ECP body’s decision to keep PTI documents secret challenged

Published February 25, 2021
The scrutiny committee says the documents cannot be shared with the petitioner because the respondent (PTI) objects to it.  — Photo courtesy Radio Pak/File
The scrutiny committee says the documents cannot be shared with the petitioner because the respondent (PTI) objects to it. — Photo courtesy Radio Pak/File

ISLAMABAD: The petitioner in the foreign funding case against the Pakistan Tehreek-i-Insaf (PTI), Akbar S. Babar, on Wednesday challenged the decision of the Election Commission of Pakistan (ECP)’s scrutiny committee to keep the party’s financial documents secret.

An application to this effect was filed with the ECP, assailing the scrutiny committee’s order of Feb 9 to keep the documents, including those of over a dozen undeclared bank accounts of the PTI revealed on the instructions of State Bank of Pakistan (SBP), secret.

The scrutiny committee says the documents cannot be shared with the petitioner because the respondent (PTI) objects to it.

In the complaint, the petitioner states that the committee was formed to conduct scrutiny of foreign funding of the PTI in the “presence” of the petitioner/complainant and the PTI according to the committee’s terms of reference. The order to keep material forming part of the scrutiny process secret is unlawful and far exceeds the mandate of the scrutiny committee, which is to conduct fact finding and not fact hiding, he says.

The complaint states that without the entire record of the scrutiny being shared with him, the petitioner could not properly assist the scrutiny committee to reach a credible conclusion.

Commission irked by Vawda’s absence from hearing of dual nationality case

It states that conducting scrutiny in secrecy led to the ECP declaring the initial report of the committee filed in Aug 2020 inadequate as the said order states that the scrutiny committee “neither scrutinised the record nor evaluated the evidence from the documents and failed to form definite opinion. It was the duty and responsibility of the Committee to scrutinise the authenticity, reliability and credibility of each and every document (s)… It is painful to say that above directions were not followed in strict sense. Since no proper/substantial opinion has been drawn in spite of lapse of more than 28/29 months, therefore, we are constrained to refer the matter back to the Scrutiny Committee…”.

He says that a scrutiny conducted in secrecy would continue to raise concerns regarding credibility of the process and would fall far short of meeting the minimum standards of transparency.

The complaint also states that access to PTI documents is a right of the petitioner “in light of Article 5(4) of the Political Parties Order, 2002 … as well as Section 203(5) of the Election Act, 2017”. Besides, the petitioner is entitled to receive copies of all documents forming part of the scrutiny process according to the TORs of the scrutiny committee. The complaint emphasises that transparent and fruitful scrutiny would not be possible without meaningful participation of the petitioner whose comments are indispensable and necessary for transparent and fair scrutiny.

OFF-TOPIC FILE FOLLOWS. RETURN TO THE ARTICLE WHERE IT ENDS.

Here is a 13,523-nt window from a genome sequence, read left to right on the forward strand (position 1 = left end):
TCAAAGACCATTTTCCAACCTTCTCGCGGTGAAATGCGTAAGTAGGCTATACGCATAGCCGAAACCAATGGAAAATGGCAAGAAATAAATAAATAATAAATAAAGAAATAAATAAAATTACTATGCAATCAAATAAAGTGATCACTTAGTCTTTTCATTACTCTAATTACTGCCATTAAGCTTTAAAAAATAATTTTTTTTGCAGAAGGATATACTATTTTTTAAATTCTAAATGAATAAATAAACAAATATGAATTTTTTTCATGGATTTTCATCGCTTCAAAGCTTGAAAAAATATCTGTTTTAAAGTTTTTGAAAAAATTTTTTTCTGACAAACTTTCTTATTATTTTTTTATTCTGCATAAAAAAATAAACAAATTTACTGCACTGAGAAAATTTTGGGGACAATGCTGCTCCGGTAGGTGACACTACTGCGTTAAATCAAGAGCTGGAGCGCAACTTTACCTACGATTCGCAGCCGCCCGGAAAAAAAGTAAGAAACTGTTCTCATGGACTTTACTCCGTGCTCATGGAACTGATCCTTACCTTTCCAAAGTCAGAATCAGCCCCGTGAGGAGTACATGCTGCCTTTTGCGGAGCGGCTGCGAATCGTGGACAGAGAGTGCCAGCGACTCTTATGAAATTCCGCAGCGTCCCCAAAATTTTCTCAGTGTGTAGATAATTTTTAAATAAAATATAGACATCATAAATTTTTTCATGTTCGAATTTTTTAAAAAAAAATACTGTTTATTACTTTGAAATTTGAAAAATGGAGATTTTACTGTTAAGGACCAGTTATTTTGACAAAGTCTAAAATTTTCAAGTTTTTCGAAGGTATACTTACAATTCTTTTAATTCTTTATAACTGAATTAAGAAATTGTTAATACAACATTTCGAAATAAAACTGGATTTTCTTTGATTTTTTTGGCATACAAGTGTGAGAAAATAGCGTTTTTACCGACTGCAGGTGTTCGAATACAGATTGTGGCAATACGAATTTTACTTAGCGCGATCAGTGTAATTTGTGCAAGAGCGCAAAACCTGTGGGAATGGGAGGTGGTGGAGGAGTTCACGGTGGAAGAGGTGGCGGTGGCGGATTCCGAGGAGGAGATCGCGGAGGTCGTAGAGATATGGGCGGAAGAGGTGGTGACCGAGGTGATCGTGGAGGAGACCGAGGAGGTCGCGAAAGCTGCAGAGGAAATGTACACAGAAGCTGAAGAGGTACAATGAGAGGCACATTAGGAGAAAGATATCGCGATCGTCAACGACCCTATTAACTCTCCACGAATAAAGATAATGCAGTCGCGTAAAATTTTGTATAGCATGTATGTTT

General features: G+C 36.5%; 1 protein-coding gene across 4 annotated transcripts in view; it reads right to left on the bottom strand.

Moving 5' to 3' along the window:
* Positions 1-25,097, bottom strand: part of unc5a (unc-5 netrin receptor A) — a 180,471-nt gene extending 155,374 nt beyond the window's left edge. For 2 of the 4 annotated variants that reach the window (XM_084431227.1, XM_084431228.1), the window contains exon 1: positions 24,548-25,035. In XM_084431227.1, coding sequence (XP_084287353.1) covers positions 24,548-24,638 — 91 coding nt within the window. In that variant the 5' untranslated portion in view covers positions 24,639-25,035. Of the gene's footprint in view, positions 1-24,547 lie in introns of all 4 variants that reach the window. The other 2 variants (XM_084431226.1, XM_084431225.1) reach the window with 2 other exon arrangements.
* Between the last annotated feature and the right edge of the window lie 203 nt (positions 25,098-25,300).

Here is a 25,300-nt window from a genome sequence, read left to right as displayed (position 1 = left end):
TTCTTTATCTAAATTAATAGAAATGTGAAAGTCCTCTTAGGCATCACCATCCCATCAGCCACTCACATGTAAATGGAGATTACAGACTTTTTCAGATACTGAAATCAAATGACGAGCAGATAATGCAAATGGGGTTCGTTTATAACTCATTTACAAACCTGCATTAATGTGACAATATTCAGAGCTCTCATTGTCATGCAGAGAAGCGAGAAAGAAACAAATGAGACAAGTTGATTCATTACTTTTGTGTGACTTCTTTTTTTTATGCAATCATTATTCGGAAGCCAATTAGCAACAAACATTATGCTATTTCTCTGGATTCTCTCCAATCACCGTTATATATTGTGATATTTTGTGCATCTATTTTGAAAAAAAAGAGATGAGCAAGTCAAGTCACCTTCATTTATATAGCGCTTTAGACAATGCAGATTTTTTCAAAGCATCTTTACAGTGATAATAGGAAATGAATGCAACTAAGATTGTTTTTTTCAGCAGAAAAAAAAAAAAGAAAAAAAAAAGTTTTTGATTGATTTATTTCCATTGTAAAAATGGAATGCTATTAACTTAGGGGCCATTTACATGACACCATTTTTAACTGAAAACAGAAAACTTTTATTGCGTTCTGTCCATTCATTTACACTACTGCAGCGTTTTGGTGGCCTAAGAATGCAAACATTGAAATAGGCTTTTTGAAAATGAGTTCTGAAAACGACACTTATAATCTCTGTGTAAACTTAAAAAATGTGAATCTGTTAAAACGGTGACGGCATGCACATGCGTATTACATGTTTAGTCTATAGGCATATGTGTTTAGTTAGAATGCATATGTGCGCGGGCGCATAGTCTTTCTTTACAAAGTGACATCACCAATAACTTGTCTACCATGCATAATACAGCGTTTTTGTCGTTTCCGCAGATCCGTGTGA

Mr Babar also challenges the secrecy order of the scrutiny committee in the light of the ECP order of May 30, 2018, in which it dismissed an application of the PTI to keep the scrutiny proceedings secret from the petitioner and held that the petitioner can participate in the scrutiny process because the record being scrutinised is “public” and its copies can be obtained by anyone.

In addition, he says, provisions of Qanun-e-Shahadat Order, 1984, and Article 19A of the Constitution read with Section 3 of the Right of Access to Information Act, 2017, mandated that all record and documents submitted to the scrutiny committee by the PTI and/or procured through the SBP would be provided to him.

Dual nationality case

A four-member bench of the ECP took exception to the continued absence of federal Minister for Water Resources Faisal Vawda before it during the hearing of dual nationality case against him.

ECP member from Punjab retired Justice Altaf Ibrahim during Wednesday’s hearing asked Mr Vawda’s counsel Mohammad Bin Mohsin if the commission’s orders of personal appearance had been conveyed to Mr Vawda. When the counsel replied in affirmative, Mr Qureshi asked if the minister was above the law.

“He tells so many lies and could have told another that air ticket was not available. We do not want to set a tradition that gradually empties the parliament. He should have come here to explain when he got his US citizenship revoked,” an angry Justice Qureshi remarked.

He noted that the minister should have respect for the ECP. Mr Mohsin said he could not come as her mother was not feeling well. The lawyer also challenged the ECP’s jurisdiction to hear the dual nationality case against Mr Vawda, but the plea was rejected by the bench.

The counsel deposited an amount of Rs50,000 in fine imposed on Mr Vawda during the last hearing and the ECP ordered that the amount be donated to Pakistan Sweet Home, a welfare organisation striving to support orphans.

Mr Mohsin said the commission had asked some questions during the hearing on Jan 20 but the ECP secretariat had not provided him a copy of Jan 20’s order. He said he had been told that the order would be emailed, but it was not done.

The hearing of the case was adjourned till March 10.

Published in Dawn, February 25th, 2021


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